Pouilly, si ton nom vagabonde
Jusque dans les pays pardus,
Si t’es connu du bout du Monde,
Té l’doué au jus d’tes pieds tordus.
Té l’doué au soleil, à la terre,
A tout s’qui dounne à ton raisin
Un sacré foutu caractère
Qui I’fait différent d’ son vouésin.
– Georges Blanchard
Georges Blanchard (1902 – 1976) was born in Donzy, a small agricultural settlement situated about 20 kilometres to the northeast of Pouilly-sur-Loire. During his life he published several collections of poems and a number of plays, nevertheless today he remains a rather obscure and peripheral literary figure. Perhaps his penchant for writing in the local Donzy patois, familiar to his farming neighbours but perhaps less readily appreciated by Parisian theatre-goers, restricted his appeal. Today he is regularly overlooked, his contributions overshadowed by those of Baudelaire, Mistral, Verlaine and the like.
This is a great shame, because Blanchard wrote in an eloquent style on the subject of France’s wines, in particular those produced on his doorstep. Having read it, who can forget his reference to the pieds tordus, the twisted vines, of the vineyards of Pouilly? Blanchard commented that the name of Pouilly was known the world over, thanks to the distinctive quality of its wines, and many decades later this poet’s assessment remains true, as the Pouilly-Fumé appellation is surely the only challenger to the supremacy of Sancerre in the Central Vineyards. While other nearby appellations, in particular Menetou-Salon, are home to some highly talented vignerons who turn out excellent wines, none provide the brilliant mineral thrust that we find in the wines of Pouilly-Fumé.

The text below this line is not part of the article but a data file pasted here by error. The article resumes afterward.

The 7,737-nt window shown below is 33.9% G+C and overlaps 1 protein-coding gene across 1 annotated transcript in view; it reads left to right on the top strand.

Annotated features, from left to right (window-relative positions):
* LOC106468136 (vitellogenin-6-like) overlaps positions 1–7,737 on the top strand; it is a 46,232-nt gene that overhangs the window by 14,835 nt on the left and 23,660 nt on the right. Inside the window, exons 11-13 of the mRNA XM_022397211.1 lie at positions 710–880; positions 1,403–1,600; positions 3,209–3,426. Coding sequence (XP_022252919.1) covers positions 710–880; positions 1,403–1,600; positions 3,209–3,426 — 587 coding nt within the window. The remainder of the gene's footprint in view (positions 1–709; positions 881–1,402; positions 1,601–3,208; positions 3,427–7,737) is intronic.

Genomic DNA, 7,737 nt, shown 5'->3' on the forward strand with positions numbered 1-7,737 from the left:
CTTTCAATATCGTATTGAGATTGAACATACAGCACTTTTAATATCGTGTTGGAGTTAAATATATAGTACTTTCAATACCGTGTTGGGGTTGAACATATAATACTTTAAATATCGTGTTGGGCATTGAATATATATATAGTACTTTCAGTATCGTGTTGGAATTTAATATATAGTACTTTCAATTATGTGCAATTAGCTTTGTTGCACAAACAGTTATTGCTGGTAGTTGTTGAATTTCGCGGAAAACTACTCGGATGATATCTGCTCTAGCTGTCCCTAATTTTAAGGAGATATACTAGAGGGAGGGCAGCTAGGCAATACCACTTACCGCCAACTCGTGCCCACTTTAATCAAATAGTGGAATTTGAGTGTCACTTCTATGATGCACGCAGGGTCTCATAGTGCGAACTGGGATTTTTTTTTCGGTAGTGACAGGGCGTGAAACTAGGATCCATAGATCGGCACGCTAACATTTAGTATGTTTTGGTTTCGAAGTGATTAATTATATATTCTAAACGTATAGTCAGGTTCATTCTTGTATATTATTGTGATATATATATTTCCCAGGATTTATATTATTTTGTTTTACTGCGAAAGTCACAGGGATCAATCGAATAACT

As with Sancerre, the vineyards of the modern-day Pouilly-Fumé appellation have ancient origins. The story begins in Gallo-Roman times, when a significant Roman road passed close to the river here, the route running from Genabum (these days better known by its modern name, Orléans) to the north, following the course of the Loire to the east and then south, and on to Noviodunum (modern-day Nevers) to the south.
Pauliacum super fluvium Ligerim
In the 5th century there was a Gallo-Roman estate here known as Pauliacum, more specifically Pauliacum super fluvium Ligerim, in other words Pauliacum on the Loire. The property was presumably located close to the Gallo-Roman road, and although I believe physical evidence of both road and villa remain scant (to say the least), the potential existence of Gallo-Roman viticulture is the starting point for the history of the region and its vines. It is this Gallo-Roman presence that Masson-Blondelet cite with their domaine-level cuvée, Villa Paulus. In 680, barely two centuries later, records tell us that the bishop Vigile d’Auxerre (died c.689) presented his estate at Pouilly, complete with vines, to the Abbaye Notre-Dame-d’Auxerre. Had he, perhaps, taken possession of the original Villa Paulus?
During the ensuing centuries the vine was fostered, just as it was in Burgundy, in St Emilion, along the Rhine, and elsewhere in Europe, by the church. A number of monastic orders played a significant role in the development of the Pouilly vineyard, the most notable of which were the Benedictine monks of Charité-sur-Loire, which lies just 13 kilometres upriver. These monks would have been just as keen to secure a reliable source of wine here as the canons of Bourges would have been when they planted the slopes of Chavignol. In Pouilly-sur-Loire today there still exists the Loge aux Moines (the monks’ lodge) a 4-hectare parcel located on the plateau to the northwest of the village, the name of which dates back to these times. Here the monks tended vines, but they presumably also hosted pilgrims and passing travellers in their lodgings.